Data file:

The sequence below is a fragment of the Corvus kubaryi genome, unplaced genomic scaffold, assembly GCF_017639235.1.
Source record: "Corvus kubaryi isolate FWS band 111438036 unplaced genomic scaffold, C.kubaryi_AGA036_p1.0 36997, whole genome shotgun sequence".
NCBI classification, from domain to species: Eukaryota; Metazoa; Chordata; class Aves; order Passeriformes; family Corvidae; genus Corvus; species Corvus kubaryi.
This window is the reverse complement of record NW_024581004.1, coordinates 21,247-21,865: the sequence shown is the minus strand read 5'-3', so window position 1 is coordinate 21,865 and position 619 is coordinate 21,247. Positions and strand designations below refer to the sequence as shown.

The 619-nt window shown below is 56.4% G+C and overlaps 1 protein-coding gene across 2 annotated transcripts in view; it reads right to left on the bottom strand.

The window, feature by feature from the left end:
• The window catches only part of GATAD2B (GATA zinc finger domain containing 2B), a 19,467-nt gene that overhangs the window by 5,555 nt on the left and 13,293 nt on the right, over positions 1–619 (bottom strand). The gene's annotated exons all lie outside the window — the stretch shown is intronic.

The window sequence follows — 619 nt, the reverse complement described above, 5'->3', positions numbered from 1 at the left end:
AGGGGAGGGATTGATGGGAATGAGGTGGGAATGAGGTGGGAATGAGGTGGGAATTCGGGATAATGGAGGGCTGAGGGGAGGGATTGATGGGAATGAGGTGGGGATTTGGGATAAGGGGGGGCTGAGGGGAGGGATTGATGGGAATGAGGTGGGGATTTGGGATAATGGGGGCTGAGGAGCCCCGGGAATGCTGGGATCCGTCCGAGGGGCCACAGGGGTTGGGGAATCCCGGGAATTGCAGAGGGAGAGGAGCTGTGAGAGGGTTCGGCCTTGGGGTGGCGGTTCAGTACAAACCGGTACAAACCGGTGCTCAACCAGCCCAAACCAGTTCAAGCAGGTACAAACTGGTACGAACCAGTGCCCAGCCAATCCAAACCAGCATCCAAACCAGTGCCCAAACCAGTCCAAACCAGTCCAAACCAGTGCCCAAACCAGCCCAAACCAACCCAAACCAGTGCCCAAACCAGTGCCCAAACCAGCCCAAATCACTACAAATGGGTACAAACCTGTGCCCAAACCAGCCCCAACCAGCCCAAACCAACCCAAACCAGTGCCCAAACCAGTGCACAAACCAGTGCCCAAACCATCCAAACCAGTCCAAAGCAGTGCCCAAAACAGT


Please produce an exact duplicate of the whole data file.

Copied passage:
The sequence below is a fragment of the Corvus kubaryi genome, unplaced genomic scaffold, assembly GCF_017639235.1.
Source record: "Corvus kubaryi isolate FWS band 111438036 unplaced genomic scaffold, C.kubaryi_AGA036_p1.0 36997, whole genome shotgun sequence".
NCBI classification, from domain to species: Eukaryota; Metazoa; Chordata; class Aves; order Passeriformes; family Corvidae; genus Corvus; species Corvus kubaryi.
This window is the reverse complement of record NW_024581004.1, coordinates 21,247-21,865: the sequence shown is the minus strand read 5'-3', so window position 1 is coordinate 21,865 and position 619 is coordinate 21,247. Positions and strand designations below refer to the sequence as shown.

The 619-nt window shown below is 56.4% G+C and overlaps 1 protein-coding gene across 2 annotated transcripts in view; it reads right to left on the bottom strand.

The window, feature by feature from the left end:
• The window catches only part of GATAD2B (GATA zinc finger domain containing 2B), a 19,467-nt gene that overhangs the window by 5,555 nt on the left and 13,293 nt on the right, over positions 1–619 (bottom strand). The gene's annotated exons all lie outside the window — the stretch shown is intronic.

The window sequence follows — 619 nt, the reverse complement described above, 5'->3', positions numbered from 1 at the left end:
AGGGGAGGGATTGATGGGAATGAGGTGGGAATGAGGTGGGAATGAGGTGGGAATTCGGGATAATGGAGGGCTGAGGGGAGGGATTGATGGGAATGAGGTGGGGATTTGGGATAAGGGGGGGCTGAGGGGAGGGATTGATGGGAATGAGGTGGGGATTTGGGATAATGGGGGCTGAGGAGCCCCGGGAATGCTGGGATCCGTCCGAGGGGCCACAGGGGTTGGGGAATCCCGGGAATTGCAGAGGGAGAGGAGCTGTGAGAGGGTTCGGCCTTGGGGTGGCGGTTCAGTACAAACCGGTACAAACCGGTGCTCAACCAGCCCAAACCAGTTCAAGCAGGTACAAACTGGTACGAACCAGTGCCCAGCCAATCCAAACCAGCATCCAAACCAGTGCCCAAACCAGTCCAAACCAGTCCAAACCAGTGCCCAAACCAGCCCAAACCAACCCAAACCAGTGCCCAAACCAGTGCCCAAACCAGCCCAAATCACTACAAATGGGTACAAACCTGTGCCCAAACCAGCCCCAACCAGCCCAAACCAACCCAAACCAGTGCCCAAACCAGTGCACAAACCAGTGCCCAAACCATCCAAACCAGTCCAAAGCAGTGCCCAAAACAGT